Allie Wisniewski is a writer, visual artist, and dancer, currently residing in Atlanta, Georgia. Both her writing and photographs reflect her deep connection to the natural world as well as her fascination with memory and the body. She graduated with a B.A. in English and Studio Art from Florida State University in 2018, and her work has appeared in Food Network and American Forests Magazine. You can usually find her introducing herself to local flora, reading magical realism novels, and eating elaborate home cooked meals with her loved ones. She is the author of the poetry collection Shades of Gold. Visit Allie on the web here.
The following work is Copyright © 2020, and owned by Allie Wisniewski and may not be distributed or reprinted in any form whatsoever without written permission from the author.
I rejected the South though it never reciprocated my disinterest, as a child
it coaxed me to the edge of the forest with blackberries
dripping from brambles in June and said come!
Just a bit closer and the pine brush is friendly,
don’t mind the way it tickles your calves but do mind the
banana spiders – they’re sweet on Sundays but firmly unhurried,
moving slowly in the homes they built from nothing and crying
when machines come to cut them down.
The jewelweed is indifferent like all beautiful things,
not knowing its perfection and not caring,
watching the spiders shrivel and me
picking muscadine skins from my teeth.
Pursuit of Harvest
there are a great many things i need to be doing and not one of them is arranging the figs in a bowl when i’m done they’re a sort of human pyramid except no one is scrambling for the top and there are no knees in the back of anyone’s middle school crush in middle school i had never tasted a fig i would have been different if things were different i squeeze one and it oozes the blood shed in pursuit of harvest i have to look away a moment of silence and then eat them all in one sitting it is the only instance i can think of in which everyone on the bottom died last
Dee Allen. is an African-Italian performance poet based in Oakland, California. Active on the creative writing & Spoken Word tips since the early 1990s. Author of 5 books [ Boneyard, Unwritten Law, Stormwater andSkeletal Black, all from POOR Press, and his newest from Conviction 2 Change Publishing,Elohi Unitsi ] and 28 anthology appearances [ including Your Golden Sun Still Shines, Rise, Extreme, The Land Lives Forever, Civil Liberties United, Trees In A Garden Of Ashes and the newest, Colossus: Home ] under his figurative belt so far.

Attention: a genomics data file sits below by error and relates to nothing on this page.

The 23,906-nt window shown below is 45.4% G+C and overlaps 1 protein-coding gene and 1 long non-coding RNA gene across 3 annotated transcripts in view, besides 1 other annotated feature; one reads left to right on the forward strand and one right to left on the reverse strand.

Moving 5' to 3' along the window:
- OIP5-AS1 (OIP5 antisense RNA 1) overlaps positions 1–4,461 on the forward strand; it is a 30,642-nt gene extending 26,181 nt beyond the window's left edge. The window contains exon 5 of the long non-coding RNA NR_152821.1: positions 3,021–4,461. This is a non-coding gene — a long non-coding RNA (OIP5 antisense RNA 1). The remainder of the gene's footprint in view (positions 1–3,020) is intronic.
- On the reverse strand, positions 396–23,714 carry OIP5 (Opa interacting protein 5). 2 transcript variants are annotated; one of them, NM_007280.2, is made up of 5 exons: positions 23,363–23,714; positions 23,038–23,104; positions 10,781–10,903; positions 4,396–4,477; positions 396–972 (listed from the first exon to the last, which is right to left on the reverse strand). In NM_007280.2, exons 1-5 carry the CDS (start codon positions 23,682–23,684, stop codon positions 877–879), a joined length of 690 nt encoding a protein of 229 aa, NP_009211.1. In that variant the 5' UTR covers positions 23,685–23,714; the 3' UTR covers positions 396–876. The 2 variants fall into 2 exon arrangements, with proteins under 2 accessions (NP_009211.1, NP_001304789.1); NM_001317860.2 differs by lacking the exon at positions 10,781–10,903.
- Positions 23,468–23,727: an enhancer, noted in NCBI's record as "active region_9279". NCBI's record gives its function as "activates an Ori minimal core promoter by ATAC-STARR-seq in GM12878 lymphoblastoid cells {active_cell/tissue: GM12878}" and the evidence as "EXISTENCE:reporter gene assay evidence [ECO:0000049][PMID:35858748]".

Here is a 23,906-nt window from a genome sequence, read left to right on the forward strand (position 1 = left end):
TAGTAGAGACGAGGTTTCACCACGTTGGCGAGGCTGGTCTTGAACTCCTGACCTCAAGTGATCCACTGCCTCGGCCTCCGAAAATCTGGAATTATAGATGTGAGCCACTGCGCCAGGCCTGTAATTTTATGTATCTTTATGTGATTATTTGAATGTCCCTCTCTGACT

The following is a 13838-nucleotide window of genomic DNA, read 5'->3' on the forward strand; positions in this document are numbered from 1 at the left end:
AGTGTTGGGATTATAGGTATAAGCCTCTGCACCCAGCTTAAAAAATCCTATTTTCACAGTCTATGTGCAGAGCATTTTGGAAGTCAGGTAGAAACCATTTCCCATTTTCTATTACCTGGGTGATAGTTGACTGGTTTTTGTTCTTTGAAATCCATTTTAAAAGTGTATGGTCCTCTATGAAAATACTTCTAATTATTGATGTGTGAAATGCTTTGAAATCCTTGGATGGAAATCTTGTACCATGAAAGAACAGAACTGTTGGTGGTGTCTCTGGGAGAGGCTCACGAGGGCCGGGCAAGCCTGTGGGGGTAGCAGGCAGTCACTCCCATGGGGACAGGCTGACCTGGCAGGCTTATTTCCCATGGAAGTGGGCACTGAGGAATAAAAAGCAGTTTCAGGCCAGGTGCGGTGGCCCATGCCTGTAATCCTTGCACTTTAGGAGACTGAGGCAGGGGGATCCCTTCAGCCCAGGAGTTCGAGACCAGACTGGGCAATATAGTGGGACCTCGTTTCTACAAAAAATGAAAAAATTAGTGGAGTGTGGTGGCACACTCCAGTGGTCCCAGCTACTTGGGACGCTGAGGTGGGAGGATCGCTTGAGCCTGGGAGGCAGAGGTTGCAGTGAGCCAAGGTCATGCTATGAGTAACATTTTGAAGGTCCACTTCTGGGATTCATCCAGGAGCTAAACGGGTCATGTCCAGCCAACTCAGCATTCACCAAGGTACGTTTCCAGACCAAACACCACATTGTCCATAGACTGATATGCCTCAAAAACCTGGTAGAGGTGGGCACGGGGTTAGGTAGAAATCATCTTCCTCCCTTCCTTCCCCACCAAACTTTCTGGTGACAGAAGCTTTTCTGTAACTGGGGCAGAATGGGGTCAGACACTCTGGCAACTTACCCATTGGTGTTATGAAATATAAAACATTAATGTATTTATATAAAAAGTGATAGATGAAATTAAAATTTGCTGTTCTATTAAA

The following work is Copyright © 2020, and owned by Dee Allen. and may not be distributed or reprinted in any form whatsoever without written permission from the author.
THE DEGREE OF CIVILISATION IN A SOCIETY
CAN BE JUDGED BY ENTERING
Hit the figurative
Nail on its head
When he commenced
Those words to paper—
Montgomery County, Mississippi, 1937:
From courtroom justice
Before a black-robed magistrate
To Southern justice
Before a howling mob
Wanting to stain their white hands red.
Were pulled deep
Into the maniacal heart
Of a tormentors’ circle overgrown.
A few bad men
Town Sheriff’s deputies to grab those two
But far from quietly.
Took an unsettling school-bus ride
School-bus, cars, trucks, midday
Country motorcade rolled
One mile from the grocery store
Where all this began—Five hundred
Gathered in the woods of Duck Hill to see
Shirtless, tied to trees
With rope and steel chains
Unwilling stars in a show provided for the deranged.
Confession extraction technique:
Bare backs blackened further,
Exposed flesh sizzled from
The touch of hot flame.
Scorched, then shot.
Strapped down, charred
Husks of men.
Dual warnings to other
Black men to never
Raise a shotgun against a White man,
A shopkeeper, least of all.
Given such a shred of history,
Such demonstrations of cruelty,
Delusions of supremacy,
I can do
Dostoevsky one better:
THE DEGREE OF CIVILISATION IN A SOCIETY
CAN BE JUDGED BY THE WAY IT TREATS
PEOPLE OF AFRICAN DESCENT.